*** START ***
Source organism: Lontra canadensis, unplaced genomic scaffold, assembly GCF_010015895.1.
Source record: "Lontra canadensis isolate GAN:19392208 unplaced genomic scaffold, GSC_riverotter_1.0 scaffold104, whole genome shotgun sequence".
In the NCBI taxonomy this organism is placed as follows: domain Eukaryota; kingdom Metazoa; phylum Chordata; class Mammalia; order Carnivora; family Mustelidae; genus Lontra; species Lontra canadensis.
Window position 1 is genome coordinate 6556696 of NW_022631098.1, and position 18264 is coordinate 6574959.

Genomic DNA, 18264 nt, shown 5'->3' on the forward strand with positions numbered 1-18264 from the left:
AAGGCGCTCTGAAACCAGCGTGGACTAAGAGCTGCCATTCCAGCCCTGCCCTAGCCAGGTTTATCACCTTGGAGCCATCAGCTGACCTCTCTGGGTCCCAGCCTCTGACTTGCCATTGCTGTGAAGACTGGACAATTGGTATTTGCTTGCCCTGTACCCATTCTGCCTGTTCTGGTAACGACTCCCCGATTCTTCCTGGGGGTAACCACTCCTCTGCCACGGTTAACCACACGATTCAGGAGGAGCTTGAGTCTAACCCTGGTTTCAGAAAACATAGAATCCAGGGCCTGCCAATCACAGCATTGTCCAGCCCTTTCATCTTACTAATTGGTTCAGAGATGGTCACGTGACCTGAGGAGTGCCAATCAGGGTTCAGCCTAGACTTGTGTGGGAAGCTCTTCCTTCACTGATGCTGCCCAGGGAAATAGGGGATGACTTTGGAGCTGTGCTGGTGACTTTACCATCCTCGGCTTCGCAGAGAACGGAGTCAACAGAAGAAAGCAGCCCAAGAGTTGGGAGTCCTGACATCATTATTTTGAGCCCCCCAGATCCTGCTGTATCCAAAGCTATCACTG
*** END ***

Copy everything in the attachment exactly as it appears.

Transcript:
Source organism: Lontra canadensis, unplaced genomic scaffold, assembly GCF_010015895.1.
Source record: "Lontra canadensis isolate GAN:19392208 unplaced genomic scaffold, GSC_riverotter_1.0 scaffold104, whole genome shotgun sequence".
In the NCBI taxonomy this organism is placed as follows: domain Eukaryota; kingdom Metazoa; phylum Chordata; class Mammalia; order Carnivora; family Mustelidae; genus Lontra; species Lontra canadensis.
Window position 1 is genome coordinate 6556696 of NW_022631098.1, and position 18264 is coordinate 6574959.

Genomic DNA, 18264 nt, shown 5'->3' on the forward strand with positions numbered 1-18264 from the left:
AAGGCGCTCTGAAACCAGCGTGGACTAAGAGCTGCCATTCCAGCCCTGCCCTAGCCAGGTTTATCACCTTGGAGCCATCAGCTGACCTCTCTGGGTCCCAGCCTCTGACTTGCCATTGCTGTGAAGACTGGACAATTGGTATTTGCTTGCCCTGTACCCATTCTGCCTGTTCTGGTAACGACTCCCCGATTCTTCCTGGGGGTAACCACTCCTCTGCCACGGTTAACCACACGATTCAGGAGGAGCTTGAGTCTAACCCTGGTTTCAGAAAACATAGAATCCAGGGCCTGCCAATCACAGCATTGTCCAGCCCTTTCATCTTACTAATTGGTTCAGAGATGGTCACGTGACCTGAGGAGTGCCAATCAGGGTTCAGCCTAGACTTGTGTGGGAAGCTCTTCCTTCACTGATGCTGCCCAGGGAAATAGGGGATGACTTTGGAGCTGTGCTGGTGACTTTACCATCCTCGGCTTCGCAGAGAACGGAGTCAACAGAAGAAAGCAGCCCAAGAGTTGGGAGTCCTGACATCATTATTTTGAGCCCCCCAGATCCTGCTGTATCCAAAGCTATCACTG